Guys, what a breakthrough. I mentioned in my last lexical post that I was thinking thoughts about glory and worship. God has been graciously instructing me on what it really means to be a truthful and spiritual worshiper, and so much of it has to do with our will and His glory. The ‘rest’ of it has to do with humility . . . not that I have figured it all out, but the rest that’s available to us in worship is attached to the ability to acknowledge what is true . . . which requires humility . . . and any further revelation will only be bestowed upon me as I continue to posture myself in humility before Him. So that’s what I double-entendrely mean by ‘the rest of it ‘. . .

Over the weekend I realized what I was missing when God says through Paul that His {God’s} strength is made perfect in our weakness: we are designed to be sustained, and – in our dependence on God – illuminate His Glory. We have this treasure in jars of clay . . . the essence and Spirit of God is the light in our lamps. Without Him, apart from Him, we are not lamps but empty vessels . . . clay jars. dust. earth.

Mere material.

Shame, then, is the absence of light in a being that was specifically designed to contain and carry it. Shame is having the lights turned off . . . being under-dressed for the cosmos. Shame was the act of uncovering ourselves from the glory that clothed us.

The Love of God as offered through the blood of Jesus is the redemptive form of the glory we gave up. That’s why God is constantly telling us to abide in His love . . . keep the cloak on.

We need it.

The thing I saw this weekend is that by resenting my need for sustenance and a Savior, I have resented the way my Creator designed me. My understanding of our weakness – and my weakness in particular – was always attached to Sin And The Fall. I think I thought of shame as something that was always there and was only exposed by us realizing we were naked . . . something that always was and still is inherently wrong in or about me that I should be . . . ashamed of. But we always were naked, and at first we were unashamed. It was always true that apart from Him I am and can do nothing. I was not designed to live disconnected from The Vine. It was always true that I need God to keep me alive. And it’s only humility that can appreciate that. Only humility can glory in being a created being designed to be sustained by its Creator.

But God chose what is foolish in the world to shame the wise; God chose what is weak in the world to shame the strong; God chose what is low and despised in the world, even the things that are not to bring to nothing things that are, so that no human might boast in the presence of God. And because of Him, you are in Christ Jesus who became to us wisdom from God, righteousness and sanctification and redemption, so that as it is written, ‘Let the one who boasts, boast in the Lord.’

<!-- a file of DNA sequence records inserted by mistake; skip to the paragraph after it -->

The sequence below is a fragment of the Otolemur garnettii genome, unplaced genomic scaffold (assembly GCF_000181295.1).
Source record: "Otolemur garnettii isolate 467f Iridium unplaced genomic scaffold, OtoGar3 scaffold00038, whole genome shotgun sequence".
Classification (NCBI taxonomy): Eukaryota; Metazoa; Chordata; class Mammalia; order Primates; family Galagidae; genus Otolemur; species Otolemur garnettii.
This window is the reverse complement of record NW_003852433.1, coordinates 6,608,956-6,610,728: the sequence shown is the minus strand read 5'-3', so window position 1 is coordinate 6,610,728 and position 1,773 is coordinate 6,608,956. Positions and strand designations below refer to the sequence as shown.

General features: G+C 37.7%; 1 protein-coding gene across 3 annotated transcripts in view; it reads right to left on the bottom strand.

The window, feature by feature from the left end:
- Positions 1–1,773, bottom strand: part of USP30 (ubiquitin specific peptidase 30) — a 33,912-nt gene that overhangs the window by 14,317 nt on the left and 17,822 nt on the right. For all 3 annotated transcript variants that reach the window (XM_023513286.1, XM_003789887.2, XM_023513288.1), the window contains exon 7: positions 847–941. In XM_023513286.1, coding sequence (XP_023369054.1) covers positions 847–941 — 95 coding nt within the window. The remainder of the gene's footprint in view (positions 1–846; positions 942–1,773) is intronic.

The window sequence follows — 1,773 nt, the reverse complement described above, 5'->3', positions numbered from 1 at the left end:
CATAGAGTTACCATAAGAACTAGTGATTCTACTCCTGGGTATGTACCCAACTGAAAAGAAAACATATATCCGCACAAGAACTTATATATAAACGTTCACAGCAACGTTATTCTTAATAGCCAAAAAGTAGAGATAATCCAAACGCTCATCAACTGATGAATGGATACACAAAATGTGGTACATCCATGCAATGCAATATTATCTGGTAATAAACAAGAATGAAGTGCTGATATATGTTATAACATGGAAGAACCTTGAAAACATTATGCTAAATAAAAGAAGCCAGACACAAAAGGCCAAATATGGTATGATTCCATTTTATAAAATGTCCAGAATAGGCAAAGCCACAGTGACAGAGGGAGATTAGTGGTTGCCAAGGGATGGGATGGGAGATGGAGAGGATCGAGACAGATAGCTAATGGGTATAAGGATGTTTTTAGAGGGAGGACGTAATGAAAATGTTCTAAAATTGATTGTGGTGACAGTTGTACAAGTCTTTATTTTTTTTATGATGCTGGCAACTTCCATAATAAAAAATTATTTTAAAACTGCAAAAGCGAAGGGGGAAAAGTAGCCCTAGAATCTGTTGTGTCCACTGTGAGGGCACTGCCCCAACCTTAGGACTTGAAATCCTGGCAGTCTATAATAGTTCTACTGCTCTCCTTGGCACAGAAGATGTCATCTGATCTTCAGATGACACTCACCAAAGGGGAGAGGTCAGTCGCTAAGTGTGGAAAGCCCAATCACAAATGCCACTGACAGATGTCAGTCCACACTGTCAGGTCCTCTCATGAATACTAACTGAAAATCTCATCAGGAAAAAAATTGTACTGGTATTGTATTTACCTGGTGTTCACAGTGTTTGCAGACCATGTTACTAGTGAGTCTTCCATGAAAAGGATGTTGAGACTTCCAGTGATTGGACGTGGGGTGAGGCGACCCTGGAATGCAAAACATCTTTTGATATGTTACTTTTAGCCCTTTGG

1 Corinthians 1:28-31

What was helpful to me this weekend as a recovering perfectionist was the realization that there was never any independence from God in the Garden for me to salvage out of my own strength.

The glory of the Garden was the ease and innocence with which we experienced our complete and total dependence on God, our Creator.

The glory of the Gospel is that through Jesus we are restored in that relationship. We can wear the cloak of the righteousness of King Jesus, fabricated by Love with healing and provision and protection.

We don’t have to be orphans in the universe. We don’t have to live under-dressed for the cosmos.

Let us praise God for his glorious grace, for the free gift he gave us in his dear Son! For by the blood of Christ we are set free, that is, our sins are forgiven. How great is the grace of God, which he gave to us in such large measure! In all his wisdom and insight God did what he had purposed, and made known to us the secret plan he had already decided to complete by means of Christ. This plan, which God will complete when the time is right, is to bring all creation together, everything in heaven and on earth, with Christ as head. {Ephesians 1:6-10, GNT}

. . . & & // to God alone always be all the glory.

2 responses to “keep the cloak on”

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